Men have always used two techniques to overcome the problem of how to dispose of corpses: burial or incineration. These techniques led to the emergence of many forms of inhumation and cremation rituals. However, neither one ever totally replaced the other.

The bodies are placed in graves which are either isolated or grouped together in necropoles.

Bodies may have been buried in collective graves, one by one as people died, or all together (after a slaughter or an epidemic, for example).

Bodies would be either kept in the "open" (directly exposed to the air), "confined" (wrapped in a shroud) or "sealed off" (buried in the earth, with or without some form of protection). Bone disarticulation would take place differently according to the burial technique.

The body may be buried in a natural position, either lying down (dorsal or lateral decubitus) or bent, or may be in a forced position (bonds being used to force the limbs into an unnatural position).

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Tomb in the trunk of Locquirec (Finistère). Some Bronze Age tombs were so well adjusted that they were able to preserve their contents from infiltration.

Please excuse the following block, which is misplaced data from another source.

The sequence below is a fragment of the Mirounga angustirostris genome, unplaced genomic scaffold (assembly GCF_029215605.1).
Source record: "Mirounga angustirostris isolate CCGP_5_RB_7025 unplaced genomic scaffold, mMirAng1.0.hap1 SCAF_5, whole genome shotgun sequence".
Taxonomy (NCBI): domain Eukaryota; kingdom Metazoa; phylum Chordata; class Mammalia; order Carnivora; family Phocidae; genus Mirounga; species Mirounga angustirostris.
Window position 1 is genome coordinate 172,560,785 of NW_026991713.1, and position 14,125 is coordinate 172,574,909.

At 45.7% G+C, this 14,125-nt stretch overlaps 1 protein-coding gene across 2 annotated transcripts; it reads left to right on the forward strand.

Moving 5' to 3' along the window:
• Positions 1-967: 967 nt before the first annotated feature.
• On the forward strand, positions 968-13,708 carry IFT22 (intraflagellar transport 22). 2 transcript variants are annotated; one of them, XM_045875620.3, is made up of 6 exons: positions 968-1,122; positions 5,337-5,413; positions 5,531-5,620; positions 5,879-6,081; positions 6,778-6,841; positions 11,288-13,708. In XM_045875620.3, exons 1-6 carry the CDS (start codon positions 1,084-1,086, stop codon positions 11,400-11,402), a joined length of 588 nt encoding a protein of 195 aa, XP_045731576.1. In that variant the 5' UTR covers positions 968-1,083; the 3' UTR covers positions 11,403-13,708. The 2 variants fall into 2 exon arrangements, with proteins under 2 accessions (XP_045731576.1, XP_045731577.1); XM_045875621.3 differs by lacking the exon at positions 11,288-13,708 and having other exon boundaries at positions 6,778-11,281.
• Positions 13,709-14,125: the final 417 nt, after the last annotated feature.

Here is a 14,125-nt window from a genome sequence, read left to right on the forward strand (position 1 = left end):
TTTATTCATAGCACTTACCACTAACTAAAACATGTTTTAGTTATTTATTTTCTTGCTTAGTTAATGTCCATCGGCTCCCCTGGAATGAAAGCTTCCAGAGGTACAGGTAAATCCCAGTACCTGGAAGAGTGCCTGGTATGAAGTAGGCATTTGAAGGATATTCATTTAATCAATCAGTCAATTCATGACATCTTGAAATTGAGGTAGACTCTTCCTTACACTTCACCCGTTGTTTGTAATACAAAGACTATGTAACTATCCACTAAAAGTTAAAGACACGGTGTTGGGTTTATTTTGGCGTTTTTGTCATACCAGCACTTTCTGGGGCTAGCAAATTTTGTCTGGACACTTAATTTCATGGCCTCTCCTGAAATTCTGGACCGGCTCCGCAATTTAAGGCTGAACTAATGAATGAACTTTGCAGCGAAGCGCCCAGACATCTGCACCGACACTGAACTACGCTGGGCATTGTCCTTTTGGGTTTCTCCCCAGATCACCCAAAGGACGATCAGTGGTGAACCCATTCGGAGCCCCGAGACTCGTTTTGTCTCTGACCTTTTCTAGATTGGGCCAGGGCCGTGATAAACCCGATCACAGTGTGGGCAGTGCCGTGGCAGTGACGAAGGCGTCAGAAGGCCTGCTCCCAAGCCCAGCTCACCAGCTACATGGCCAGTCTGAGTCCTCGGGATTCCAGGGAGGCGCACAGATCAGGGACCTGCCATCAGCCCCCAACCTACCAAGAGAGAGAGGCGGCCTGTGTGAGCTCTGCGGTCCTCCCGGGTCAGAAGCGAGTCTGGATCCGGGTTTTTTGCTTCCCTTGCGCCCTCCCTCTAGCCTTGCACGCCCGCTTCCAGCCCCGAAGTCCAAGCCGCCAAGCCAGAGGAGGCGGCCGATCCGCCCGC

Chamber of the Dolmen of Saint-Thois (Finistère). The collapse of the vault formed a tangle of slabs allowing the partial conservation of the bones.

Single-use individual or collective graves were usually closed permanently by tumulation. Multiple-use collective graves, on the other hand, had to be opened again in order to inter new bodies. Such graves were therefore equipped with an entrance.

Graves in which bodies were placed directly are called primary graves. Graves where bodies were already processed, in whatever way (natural decomposition, cremation or mummification, etc.), are called secondary graves.

A mausoleum is a monument build on top of a grave in order to remember the dead and to create a funeral cult.

A cenotaph is also a monument aimed at developing a funeral cult, but does not mark a grave (a memorial, for example).

The status of a grave could change with time: a collective grave could eventually be sealed, while on the contrary, an individual grave might be re-opened and re-used. Similarly, the ritual could change: cremated bodies or secondary burials could be placed in primary graves (and vice versa).

Exploded view of Gavrinis. In the heart of a quadrangular cairn, the room is served by its access corridor.